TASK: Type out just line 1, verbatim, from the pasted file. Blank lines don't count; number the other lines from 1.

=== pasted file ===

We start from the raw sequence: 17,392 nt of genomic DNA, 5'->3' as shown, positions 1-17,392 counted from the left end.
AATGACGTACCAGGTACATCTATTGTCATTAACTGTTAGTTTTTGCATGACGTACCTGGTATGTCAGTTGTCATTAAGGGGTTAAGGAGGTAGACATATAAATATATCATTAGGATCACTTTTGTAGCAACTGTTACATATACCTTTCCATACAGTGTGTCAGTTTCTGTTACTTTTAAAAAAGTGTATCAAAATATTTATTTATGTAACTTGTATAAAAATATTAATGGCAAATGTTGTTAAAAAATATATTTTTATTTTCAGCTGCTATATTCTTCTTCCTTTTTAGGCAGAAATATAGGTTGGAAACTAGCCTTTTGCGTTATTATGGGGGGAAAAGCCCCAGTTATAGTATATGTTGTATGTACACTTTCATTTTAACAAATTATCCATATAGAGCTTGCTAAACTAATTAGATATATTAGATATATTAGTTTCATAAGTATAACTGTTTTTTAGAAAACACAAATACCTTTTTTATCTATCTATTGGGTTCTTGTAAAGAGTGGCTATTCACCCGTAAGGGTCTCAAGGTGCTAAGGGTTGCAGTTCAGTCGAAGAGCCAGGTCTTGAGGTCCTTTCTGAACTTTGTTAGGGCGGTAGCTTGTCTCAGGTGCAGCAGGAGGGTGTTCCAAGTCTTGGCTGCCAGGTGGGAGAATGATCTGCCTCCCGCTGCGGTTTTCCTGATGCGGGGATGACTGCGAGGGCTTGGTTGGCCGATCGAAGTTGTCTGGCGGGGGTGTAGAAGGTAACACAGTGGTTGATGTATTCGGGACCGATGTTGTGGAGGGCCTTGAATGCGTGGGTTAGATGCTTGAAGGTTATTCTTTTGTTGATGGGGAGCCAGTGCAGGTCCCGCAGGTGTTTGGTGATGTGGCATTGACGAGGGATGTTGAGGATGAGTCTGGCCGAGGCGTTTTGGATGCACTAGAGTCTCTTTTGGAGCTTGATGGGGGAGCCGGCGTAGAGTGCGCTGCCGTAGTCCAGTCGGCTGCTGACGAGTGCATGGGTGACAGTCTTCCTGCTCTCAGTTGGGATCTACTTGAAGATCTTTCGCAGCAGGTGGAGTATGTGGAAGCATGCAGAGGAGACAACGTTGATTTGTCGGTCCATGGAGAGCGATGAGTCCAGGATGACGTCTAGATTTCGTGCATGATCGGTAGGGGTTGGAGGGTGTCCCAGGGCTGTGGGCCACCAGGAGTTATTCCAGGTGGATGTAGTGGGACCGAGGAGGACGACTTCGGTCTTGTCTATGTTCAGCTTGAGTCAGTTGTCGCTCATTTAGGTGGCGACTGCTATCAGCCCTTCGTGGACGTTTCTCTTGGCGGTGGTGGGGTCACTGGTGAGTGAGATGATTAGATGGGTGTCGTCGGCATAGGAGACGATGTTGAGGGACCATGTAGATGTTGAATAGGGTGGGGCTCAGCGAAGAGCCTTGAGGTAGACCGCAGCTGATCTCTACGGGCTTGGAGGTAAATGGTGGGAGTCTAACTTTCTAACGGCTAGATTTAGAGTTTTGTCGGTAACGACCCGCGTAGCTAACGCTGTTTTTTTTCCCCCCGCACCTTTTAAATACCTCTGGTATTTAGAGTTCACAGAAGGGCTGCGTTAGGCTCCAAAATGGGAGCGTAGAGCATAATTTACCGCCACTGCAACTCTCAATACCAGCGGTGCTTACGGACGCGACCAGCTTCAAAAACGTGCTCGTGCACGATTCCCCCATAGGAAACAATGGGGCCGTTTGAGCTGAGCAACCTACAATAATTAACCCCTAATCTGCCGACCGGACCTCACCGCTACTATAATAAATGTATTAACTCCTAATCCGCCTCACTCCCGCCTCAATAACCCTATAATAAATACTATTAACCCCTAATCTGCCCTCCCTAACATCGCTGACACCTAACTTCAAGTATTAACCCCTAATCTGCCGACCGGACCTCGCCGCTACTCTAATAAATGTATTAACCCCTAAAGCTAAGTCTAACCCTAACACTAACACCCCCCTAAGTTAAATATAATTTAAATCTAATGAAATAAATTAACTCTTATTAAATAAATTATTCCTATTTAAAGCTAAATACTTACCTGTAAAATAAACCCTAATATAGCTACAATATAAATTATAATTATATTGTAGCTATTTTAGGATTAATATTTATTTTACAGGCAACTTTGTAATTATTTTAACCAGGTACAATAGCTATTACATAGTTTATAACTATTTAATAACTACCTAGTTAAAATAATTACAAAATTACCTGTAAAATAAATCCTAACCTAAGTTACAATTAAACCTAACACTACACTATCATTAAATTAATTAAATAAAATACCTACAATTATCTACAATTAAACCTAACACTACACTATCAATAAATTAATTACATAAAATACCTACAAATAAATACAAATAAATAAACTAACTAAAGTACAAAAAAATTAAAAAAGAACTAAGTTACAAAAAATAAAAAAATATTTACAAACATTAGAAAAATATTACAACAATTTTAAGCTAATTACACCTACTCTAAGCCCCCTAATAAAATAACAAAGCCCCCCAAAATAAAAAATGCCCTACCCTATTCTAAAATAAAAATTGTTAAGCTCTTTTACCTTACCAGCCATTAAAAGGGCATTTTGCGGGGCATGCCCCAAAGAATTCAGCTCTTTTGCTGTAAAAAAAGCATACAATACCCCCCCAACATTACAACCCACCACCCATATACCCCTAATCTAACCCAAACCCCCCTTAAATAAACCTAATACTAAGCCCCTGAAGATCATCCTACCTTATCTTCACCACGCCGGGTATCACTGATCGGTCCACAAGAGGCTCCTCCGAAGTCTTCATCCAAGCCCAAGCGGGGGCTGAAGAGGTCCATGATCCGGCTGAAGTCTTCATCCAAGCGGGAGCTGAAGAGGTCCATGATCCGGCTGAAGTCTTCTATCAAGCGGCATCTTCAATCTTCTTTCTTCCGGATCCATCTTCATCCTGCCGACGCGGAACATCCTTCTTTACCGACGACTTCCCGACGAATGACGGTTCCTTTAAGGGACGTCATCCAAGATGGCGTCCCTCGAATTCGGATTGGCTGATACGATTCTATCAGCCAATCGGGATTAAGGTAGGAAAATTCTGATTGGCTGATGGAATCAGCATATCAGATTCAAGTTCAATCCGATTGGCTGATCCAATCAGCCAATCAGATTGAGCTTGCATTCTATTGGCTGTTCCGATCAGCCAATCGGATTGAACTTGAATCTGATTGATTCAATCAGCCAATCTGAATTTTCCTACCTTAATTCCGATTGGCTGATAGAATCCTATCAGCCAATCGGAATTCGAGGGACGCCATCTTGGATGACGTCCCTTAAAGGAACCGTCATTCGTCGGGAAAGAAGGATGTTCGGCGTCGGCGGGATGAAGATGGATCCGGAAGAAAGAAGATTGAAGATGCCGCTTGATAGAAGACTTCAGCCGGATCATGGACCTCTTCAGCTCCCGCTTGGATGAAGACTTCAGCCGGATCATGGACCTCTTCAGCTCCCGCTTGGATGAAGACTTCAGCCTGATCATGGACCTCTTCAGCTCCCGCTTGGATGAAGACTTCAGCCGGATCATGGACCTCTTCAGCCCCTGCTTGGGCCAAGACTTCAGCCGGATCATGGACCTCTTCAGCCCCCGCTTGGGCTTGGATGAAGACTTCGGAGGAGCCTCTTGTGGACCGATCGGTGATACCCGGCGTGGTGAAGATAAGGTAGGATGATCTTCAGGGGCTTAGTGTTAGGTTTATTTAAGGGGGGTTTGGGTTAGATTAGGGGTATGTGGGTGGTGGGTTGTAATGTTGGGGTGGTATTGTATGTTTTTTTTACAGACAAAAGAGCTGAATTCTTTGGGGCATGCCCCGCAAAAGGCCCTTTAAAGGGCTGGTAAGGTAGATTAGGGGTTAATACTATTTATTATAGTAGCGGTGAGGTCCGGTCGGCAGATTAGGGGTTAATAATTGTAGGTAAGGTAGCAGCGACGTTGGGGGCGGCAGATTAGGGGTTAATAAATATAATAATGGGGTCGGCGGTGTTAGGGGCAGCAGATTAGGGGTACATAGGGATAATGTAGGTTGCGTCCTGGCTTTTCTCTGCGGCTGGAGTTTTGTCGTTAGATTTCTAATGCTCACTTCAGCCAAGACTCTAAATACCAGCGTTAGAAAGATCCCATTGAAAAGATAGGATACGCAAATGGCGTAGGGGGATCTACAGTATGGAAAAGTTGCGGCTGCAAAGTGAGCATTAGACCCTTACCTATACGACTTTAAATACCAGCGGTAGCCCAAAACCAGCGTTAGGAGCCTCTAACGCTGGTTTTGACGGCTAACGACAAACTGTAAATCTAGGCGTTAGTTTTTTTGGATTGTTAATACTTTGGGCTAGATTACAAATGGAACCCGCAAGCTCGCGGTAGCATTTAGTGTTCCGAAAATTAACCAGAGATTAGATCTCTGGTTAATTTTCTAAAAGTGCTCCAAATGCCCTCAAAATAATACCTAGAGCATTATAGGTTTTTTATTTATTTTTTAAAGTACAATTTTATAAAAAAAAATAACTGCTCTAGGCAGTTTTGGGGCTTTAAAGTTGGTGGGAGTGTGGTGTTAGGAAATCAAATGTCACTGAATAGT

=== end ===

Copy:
We start from the raw sequence: 17,392 nt of genomic DNA, 5'->3' as shown, positions 1-17,392 counted from the left end.